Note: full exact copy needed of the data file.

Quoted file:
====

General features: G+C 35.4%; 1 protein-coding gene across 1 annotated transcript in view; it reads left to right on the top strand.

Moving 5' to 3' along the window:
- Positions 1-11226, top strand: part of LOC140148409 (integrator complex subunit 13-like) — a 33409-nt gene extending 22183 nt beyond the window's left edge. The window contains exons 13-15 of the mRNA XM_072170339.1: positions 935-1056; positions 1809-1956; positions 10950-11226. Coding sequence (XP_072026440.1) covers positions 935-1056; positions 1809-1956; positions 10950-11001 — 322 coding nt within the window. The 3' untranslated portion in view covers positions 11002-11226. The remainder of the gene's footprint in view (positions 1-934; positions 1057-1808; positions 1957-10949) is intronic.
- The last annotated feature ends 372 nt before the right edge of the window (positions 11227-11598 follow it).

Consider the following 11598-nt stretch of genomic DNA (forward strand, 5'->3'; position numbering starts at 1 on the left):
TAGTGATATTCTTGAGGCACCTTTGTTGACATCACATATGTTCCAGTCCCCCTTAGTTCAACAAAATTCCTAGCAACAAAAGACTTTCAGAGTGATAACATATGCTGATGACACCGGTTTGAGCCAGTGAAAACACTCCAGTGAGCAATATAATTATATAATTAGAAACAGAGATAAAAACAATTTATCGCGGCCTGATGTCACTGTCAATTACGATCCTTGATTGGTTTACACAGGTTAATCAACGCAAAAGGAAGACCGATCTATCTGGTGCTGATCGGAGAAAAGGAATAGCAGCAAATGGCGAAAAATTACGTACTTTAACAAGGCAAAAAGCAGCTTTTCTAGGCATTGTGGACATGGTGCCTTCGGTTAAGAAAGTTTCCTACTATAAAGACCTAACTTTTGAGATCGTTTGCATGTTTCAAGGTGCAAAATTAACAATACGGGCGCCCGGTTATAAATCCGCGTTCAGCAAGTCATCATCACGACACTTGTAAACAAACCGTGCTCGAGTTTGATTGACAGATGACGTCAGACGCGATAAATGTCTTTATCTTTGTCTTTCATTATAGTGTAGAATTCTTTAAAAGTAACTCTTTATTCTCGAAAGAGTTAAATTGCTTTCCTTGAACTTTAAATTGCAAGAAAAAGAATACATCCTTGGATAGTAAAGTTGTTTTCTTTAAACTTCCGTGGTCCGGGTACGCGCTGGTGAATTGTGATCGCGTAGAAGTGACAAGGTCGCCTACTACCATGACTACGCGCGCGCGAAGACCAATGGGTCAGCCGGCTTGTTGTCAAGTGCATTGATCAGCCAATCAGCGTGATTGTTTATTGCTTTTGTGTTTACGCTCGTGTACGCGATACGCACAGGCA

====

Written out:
General features: G+C 35.4%; 1 protein-coding gene across 1 annotated transcript in view; it reads left to right on the top strand.

Moving 5' to 3' along the window:
- Positions 1-11226, top strand: part of LOC140148409 (integrator complex subunit 13-like) — a 33409-nt gene extending 22183 nt beyond the window's left edge. The window contains exons 13-15 of the mRNA XM_072170339.1: positions 935-1056; positions 1809-1956; positions 10950-11226. Coding sequence (XP_072026440.1) covers positions 935-1056; positions 1809-1956; positions 10950-11001 — 322 coding nt within the window. The 3' untranslated portion in view covers positions 11002-11226. The remainder of the gene's footprint in view (positions 1-934; positions 1057-1808; positions 1957-10949) is intronic.
- The last annotated feature ends 372 nt before the right edge of the window (positions 11227-11598 follow it).

Consider the following 11598-nt stretch of genomic DNA (forward strand, 5'->3'; position numbering starts at 1 on the left):
TAGTGATATTCTTGAGGCACCTTTGTTGACATCACATATGTTCCAGTCCCCCTTAGTTCAACAAAATTCCTAGCAACAAAAGACTTTCAGAGTGATAACATATGCTGATGACACCGGTTTGAGCCAGTGAAAACACTCCAGTGAGCAATATAATTATATAATTAGAAACAGAGATAAAAACAATTTATCGCGGCCTGATGTCACTGTCAATTACGATCCTTGATTGGTTTACACAGGTTAATCAACGCAAAAGGAAGACCGATCTATCTGGTGCTGATCGGAGAAAAGGAATAGCAGCAAATGGCGAAAAATTACGTACTTTAACAAGGCAAAAAGCAGCTTTTCTAGGCATTGTGGACATGGTGCCTTCGGTTAAGAAAGTTTCCTACTATAAAGACCTAACTTTTGAGATCGTTTGCATGTTTCAAGGTGCAAAATTAACAATACGGGCGCCCGGTTATAAATCCGCGTTCAGCAAGTCATCATCACGACACTTGTAAACAAACCGTGCTCGAGTTTGATTGACAGATGACGTCAGACGCGATAAATGTCTTTATCTTTGTCTTTCATTATAGTGTAGAATTCTTTAAAAGTAACTCTTTATTCTCGAAAGAGTTAAATTGCTTTCCTTGAACTTTAAATTGCAAGAAAAAGAATACATCCTTGGATAGTAAAGTTGTTTTCTTTAAACTTCCGTGGTCCGGGTACGCGCTGGTGAATTGTGATCGCGTAGAAGTGACAAGGTCGCCTACTACCATGACTACGCGCGCGCGAAGACCAATGGGTCAGCCGGCTTGTTGTCAAGTGCATTGATCAGCCAATCAGCGTGATTGTTTATTGCTTTTGTGTTTACGCTCGTGTACGCGATACGCACAGGCA